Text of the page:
On 23 June, senior BJP leader Choudhary Lal Singh warned Kashmiri journalists to draw a line between reporting facts and supporting terrorists or face the fate of Rising Kashmir editor Shujaat Bukhari, who was shot dead by militants. Earlier this month, Tamil Nadu Police registered an FIR against a TV channel for statements made by its guests during a debate in Coimbatore. The Editors Guild of India has on Monday issued a statement on these two issues. Following is the full text of the statement:
The Editors Guild of India condemns the despicable manner in which a barely veiled threat of violence has been issued against journalists by Mr. Lal Singh, an MLA belonging to the Bharatiya Janata Party and a former minister in the Jammu and Kashmir government. Far from condemning the recent assassination of the senior journalist, Shujaat Bhukhari, Mr. Singh in a media briefing warned all journalists in Jammu and Kashmir to "draw a line" unless they wished to be targeted like the slain editor of Rising Kashmir. Such a warning not only betrays Mr. Singh's deep disregard for the role of the Free Press in a democracy, it also amounts to encouraging physical attacks against journalists in the sensitive state and elsewhere in the country.
The Guild demands that the Governor of Jammu and Kashmir should take note of this incitement to violence against journalists and take necessary action against Mr. Singh. The Guild also demands that the BJP should reprimand Mr. Singh, take suitable disciplinary action and ask him to retract the offending statement after offering an apology.
The Guild's attention has also been drawn to the recent instances of how several television channels in Tamil Nadu have been arbitrarily taken off the air for periods ranging between a couple of hours and a few days.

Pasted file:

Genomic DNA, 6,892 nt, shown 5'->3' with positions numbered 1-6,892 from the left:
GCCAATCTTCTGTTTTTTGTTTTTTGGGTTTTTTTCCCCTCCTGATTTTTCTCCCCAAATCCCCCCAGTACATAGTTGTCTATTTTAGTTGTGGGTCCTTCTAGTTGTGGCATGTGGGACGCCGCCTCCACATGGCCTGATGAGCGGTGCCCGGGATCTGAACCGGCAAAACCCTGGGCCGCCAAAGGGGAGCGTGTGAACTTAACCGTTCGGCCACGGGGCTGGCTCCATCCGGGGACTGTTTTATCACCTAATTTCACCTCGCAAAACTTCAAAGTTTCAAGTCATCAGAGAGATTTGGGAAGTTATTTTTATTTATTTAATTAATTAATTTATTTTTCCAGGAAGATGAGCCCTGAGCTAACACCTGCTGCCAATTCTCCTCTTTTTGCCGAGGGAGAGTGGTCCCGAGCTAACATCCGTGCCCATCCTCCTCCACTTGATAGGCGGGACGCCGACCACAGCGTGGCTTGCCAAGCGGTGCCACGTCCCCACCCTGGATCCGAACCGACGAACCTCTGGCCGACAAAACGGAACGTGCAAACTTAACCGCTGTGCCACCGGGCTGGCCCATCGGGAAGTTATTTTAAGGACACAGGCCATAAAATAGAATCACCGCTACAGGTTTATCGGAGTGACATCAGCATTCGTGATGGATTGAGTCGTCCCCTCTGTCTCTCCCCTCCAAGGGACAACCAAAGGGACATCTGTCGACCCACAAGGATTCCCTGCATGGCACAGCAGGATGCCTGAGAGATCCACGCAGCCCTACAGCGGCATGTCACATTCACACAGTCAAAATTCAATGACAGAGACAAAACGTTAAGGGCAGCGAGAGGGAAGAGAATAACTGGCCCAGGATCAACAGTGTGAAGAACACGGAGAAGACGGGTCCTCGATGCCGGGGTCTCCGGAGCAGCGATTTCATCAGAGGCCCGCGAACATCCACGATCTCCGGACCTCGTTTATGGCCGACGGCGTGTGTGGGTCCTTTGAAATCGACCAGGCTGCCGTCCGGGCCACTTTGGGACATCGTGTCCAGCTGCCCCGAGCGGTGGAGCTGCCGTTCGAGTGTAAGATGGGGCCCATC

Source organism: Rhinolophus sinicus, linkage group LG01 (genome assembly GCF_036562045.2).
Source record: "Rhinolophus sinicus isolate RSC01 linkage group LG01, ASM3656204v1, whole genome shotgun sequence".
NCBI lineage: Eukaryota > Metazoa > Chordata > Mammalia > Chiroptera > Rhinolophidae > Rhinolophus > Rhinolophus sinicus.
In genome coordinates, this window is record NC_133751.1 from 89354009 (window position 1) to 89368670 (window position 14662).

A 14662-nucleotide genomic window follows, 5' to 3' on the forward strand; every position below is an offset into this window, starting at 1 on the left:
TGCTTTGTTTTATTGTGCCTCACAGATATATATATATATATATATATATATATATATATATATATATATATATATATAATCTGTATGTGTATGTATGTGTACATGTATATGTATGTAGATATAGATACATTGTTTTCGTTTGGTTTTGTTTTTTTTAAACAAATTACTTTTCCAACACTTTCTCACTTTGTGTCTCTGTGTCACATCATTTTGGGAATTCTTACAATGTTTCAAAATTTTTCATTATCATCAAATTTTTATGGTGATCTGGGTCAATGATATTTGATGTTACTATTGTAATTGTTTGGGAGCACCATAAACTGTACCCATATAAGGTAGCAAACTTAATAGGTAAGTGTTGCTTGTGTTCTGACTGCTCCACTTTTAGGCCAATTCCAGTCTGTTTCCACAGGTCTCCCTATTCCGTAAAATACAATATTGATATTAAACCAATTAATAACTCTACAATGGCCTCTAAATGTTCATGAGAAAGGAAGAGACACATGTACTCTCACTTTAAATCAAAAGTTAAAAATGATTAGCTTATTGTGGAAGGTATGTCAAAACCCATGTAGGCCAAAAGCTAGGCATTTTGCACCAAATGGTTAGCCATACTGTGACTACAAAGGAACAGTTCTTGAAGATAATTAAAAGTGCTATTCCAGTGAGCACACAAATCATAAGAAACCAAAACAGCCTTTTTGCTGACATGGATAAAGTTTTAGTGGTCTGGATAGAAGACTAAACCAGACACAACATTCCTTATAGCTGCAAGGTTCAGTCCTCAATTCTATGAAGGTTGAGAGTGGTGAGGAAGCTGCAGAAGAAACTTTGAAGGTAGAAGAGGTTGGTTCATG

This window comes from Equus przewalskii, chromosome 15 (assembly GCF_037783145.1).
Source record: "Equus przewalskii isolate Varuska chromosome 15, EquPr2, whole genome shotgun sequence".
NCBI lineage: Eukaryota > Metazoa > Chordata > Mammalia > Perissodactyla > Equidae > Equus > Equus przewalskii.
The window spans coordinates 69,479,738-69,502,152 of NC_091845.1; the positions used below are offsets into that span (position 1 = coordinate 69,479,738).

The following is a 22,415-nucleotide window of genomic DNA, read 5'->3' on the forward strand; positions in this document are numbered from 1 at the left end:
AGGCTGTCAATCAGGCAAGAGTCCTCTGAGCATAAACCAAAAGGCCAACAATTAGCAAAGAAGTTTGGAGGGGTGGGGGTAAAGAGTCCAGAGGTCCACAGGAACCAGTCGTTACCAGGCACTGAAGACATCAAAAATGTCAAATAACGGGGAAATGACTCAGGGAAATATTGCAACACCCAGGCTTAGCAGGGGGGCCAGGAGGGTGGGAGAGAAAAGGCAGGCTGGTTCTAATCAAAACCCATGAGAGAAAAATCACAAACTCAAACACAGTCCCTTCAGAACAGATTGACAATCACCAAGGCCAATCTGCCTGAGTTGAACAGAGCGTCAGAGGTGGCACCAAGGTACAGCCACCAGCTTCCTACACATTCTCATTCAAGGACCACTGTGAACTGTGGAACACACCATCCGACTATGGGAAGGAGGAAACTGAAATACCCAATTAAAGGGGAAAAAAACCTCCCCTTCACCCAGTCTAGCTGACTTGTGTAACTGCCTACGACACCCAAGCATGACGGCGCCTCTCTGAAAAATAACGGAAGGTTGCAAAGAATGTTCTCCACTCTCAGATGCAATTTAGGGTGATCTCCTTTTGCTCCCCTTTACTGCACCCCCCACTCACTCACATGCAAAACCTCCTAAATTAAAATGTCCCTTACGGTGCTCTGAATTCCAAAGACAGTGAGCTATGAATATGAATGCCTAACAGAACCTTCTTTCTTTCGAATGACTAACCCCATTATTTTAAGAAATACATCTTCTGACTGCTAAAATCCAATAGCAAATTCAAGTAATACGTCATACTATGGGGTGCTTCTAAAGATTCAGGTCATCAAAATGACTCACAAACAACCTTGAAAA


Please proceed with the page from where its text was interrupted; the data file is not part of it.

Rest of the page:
The Guild is appalled that an FIR has been registered by the Tamil Nadu police against a reporter and the management of Puthiya Thalaimurai, a Tamil news channel. A case has been slapped under Section 153 A of the IPC (promoting enmity between groups) and other sections of the law on completely unjustifiable grounds. All that the news channel did was to host a roundtable discussion on the protests in Tamil Nadu in which an invited panel aired its views before an audience. The FIR was slapped even before the programme was aired. In the absence of a convincing explanation, this seems a shocking attempt to muzzle dissenting views and intimidate the media.
Other affected television channels have also complained that such blackouts happen after they telecast programmes that were not liked by the Tamil Nadu government, which controls the television channel content distribution agency, Arasu Cable.
While the Tamil Nadu government has assured the media that it has no plans to black out television channels, the dangers to a free and unhindered distribution of television content will continue to lurk as long as the state government controls a channel distribution company accounting for a market share of over 60 percent. This also has the dangerous potential of undermining the functioning of a free media.
The Guild urges the Tamil Nadu government to adhere to the recommendations of the Telecommunications Regulatory Authority of India that bar a government from owning a television channel distribution company. It also urges the government to take necessary steps to ensure that proper regulation is enforced to ensure no unfair or uncompetitive steps are taken by television channel distribution companies.
The entire text has been taken exactly as posted on the Facebook page of the Editor's Guild of India and has not been edited by Firstpost for style or content.